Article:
This is an old revision of the document!

Distributional Semantic Models (ESSLLI 2009)

Distributional Semantic Models: Theory and empirical results
Advanced course at ESSLLI 2009, Bordeaux, July 27-31, 2009

Course description

Distributional semantic models (DSMs) are based on the assumption that the meaning of a word can (at least to a certain extent) be inferred from its usage, i.e. its distribution in text. Therefore, these models dynamically build semantic representations – in the form of multi-dimensional vector spaces – through a statistical analysis of the contexts in which words occur. With their distributed vector-space representations, DSMs challenge traditional symbolic accounts of conceptual and semantic structures. However, their true ability to address key issues of lexical meaning is still poorly understood, and will have to be carefully evaluated in linguistic and cognitive research.

This course aims to equip participants with the necessary background knowledge for carrying out cutting-edge research in this area. In addition to teaching the mathematical foundations of DSMs and their applications in semantic analysis, we put particular emphasis on getting an intuitive grasp of the high-dimensional vector spaces, and on relating the computational models to fundamental issues of semantic theory. The course is highly interdisciplinary and will be of interest to theoretical linguists, computational linguists and cognitive scientists alike.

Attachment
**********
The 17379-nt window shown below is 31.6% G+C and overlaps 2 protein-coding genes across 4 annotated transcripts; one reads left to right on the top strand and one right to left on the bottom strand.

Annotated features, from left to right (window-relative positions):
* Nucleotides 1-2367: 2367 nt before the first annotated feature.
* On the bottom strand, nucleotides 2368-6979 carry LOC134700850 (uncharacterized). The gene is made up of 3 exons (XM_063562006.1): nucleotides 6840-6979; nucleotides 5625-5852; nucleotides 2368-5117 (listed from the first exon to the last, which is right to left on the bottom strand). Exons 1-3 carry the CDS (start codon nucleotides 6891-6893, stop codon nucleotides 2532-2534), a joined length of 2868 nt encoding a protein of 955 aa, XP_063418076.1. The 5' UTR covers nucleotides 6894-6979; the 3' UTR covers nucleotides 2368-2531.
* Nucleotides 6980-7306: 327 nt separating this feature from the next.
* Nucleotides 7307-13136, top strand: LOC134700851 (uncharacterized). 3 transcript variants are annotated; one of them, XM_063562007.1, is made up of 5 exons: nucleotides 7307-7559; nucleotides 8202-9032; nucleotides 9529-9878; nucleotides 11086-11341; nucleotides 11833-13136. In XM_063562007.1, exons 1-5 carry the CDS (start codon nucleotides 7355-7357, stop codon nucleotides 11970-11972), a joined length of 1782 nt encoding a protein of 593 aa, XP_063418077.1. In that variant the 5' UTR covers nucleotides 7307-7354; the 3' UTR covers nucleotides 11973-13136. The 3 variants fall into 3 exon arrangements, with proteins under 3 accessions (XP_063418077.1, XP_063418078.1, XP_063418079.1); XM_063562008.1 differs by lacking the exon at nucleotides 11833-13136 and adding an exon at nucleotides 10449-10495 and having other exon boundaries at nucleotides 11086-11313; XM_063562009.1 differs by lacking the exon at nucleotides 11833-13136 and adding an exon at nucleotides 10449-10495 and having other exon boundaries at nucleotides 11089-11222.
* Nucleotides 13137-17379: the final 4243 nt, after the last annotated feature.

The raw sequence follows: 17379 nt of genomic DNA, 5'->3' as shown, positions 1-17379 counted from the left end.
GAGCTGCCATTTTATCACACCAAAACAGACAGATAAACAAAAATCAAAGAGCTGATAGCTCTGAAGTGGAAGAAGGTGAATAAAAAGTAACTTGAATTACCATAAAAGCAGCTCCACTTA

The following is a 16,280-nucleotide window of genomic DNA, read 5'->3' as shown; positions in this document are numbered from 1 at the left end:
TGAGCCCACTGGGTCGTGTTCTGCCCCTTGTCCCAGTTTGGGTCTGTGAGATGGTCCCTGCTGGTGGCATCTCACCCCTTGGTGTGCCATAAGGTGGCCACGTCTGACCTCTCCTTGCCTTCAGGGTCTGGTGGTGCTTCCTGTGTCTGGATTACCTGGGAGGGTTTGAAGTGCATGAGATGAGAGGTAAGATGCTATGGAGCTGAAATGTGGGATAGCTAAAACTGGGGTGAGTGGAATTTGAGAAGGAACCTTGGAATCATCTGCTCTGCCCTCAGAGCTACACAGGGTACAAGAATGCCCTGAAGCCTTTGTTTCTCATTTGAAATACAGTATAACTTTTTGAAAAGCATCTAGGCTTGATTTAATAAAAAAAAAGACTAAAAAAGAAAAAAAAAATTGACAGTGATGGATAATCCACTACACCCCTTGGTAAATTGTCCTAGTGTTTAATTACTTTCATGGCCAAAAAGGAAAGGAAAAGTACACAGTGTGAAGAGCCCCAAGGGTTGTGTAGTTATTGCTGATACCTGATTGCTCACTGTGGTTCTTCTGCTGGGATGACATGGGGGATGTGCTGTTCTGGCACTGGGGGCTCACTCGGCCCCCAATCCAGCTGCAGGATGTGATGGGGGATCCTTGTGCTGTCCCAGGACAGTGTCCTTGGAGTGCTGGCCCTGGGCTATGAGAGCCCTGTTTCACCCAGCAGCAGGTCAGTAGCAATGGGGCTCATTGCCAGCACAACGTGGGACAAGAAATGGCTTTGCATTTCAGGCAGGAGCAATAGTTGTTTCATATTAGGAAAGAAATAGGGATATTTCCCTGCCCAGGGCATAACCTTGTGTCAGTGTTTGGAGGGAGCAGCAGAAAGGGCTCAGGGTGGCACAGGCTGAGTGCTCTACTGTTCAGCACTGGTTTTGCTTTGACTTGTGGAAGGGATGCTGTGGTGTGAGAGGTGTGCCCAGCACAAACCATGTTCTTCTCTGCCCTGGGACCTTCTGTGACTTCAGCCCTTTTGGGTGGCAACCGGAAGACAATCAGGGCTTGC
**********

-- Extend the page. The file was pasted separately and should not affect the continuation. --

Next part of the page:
Lecturers: Stefan Evert (U Osnabrück), Alessandro Lenci (U Pisa)

Important note: Handouts and other materials for the course will be made available on this Web page and updated during the course. Participants are therefore encouraged to bring a laptop computer so they can download and read the latest versions of our handouts. We also plan to provide code examples for constructing and analyzing small-scale DSMs in R (a powerful statistical computing environment and programming language), as well as some toy data sets. If you wish to try these examples during the course, we recommend that you install R and the following add-on packages in advance: MASS, Matrix, e1071, cluster, som (optional) and rgl (optional).